Supplements risk student athletes being banned from competition
Unregulated pharmaceuticals could end Langara athletes' dreams
Reported by Austin Everett
Athletes who take supplements may not be aware they are taking unregulated pharmaceutical drugs that could be tainted, said a sports physiologist.
Charlie Seltzer, who sees athletes daily, said supplement users are not as careful as they should be, and that could have consequences during competitions.
Langara student Roy Lim, who uses pre-workout supplements, said they help him to get the “kick” he needs in order to get the work out he wants, but admits they are like a drug.
“As soon as you don’t get the same feeling as you once did, you look into other products that will give you a better kick,” Lim said.
Serious health effects
An American study from 2007 to 2016 found unapproved pharmaceuticals in 776 dietary supplements. The most common drugs found were sildenafil (sexual enhancement), sibutramine (weight loss) and synthetic steroids. The study confirmed these drugs can have serious health effects when combined with other medications, if overused or if mixed with other pharmaceuticals in other supplements.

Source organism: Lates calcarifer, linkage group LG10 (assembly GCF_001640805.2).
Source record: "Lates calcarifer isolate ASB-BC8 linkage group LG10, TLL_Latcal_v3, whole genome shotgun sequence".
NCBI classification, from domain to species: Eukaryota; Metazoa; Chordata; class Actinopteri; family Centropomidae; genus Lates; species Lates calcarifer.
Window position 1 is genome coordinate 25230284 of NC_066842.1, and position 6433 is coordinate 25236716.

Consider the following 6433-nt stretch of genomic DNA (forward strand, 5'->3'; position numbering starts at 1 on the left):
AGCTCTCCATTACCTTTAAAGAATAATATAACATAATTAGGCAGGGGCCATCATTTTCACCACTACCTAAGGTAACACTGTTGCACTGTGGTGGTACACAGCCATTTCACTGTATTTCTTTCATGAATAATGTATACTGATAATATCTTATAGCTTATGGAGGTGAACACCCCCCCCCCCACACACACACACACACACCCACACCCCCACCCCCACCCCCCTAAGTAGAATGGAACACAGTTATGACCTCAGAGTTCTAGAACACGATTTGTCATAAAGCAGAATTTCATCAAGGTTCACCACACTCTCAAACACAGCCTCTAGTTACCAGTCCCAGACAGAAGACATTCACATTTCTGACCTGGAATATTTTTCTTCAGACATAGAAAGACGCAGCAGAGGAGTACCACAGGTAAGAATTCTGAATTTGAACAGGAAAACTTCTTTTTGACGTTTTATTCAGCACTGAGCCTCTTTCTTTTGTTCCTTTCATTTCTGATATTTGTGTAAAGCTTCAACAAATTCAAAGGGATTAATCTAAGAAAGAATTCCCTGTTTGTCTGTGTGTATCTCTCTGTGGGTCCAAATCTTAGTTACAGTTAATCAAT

Not all strength-related supplements, like creatine, are unhealthy for athletes. It varies with individuals, Seltzer said. A substance good for one athlete could be harmful for another. Seltzer said it is crucial for athletes to consult a medical professional before using any supplements.
Against the rules
Most stimulants found in supplements are prohibited under the Canadian Centre for Ethics in Sport, which implements and manages Canada’s Anti-Doping Program. It is a program which Jake McCallum, Langara director of athletics and intramurals, said teams at the college must abide by.
Falcons basketball player Stephanie von Riedemann said any kind of banned boost would get an athlete kicked off the roster.
“With crazy amounts of caffeine in your system, you’d be all jacked up, it would improve your endurance which would give you an unfair advantage.”
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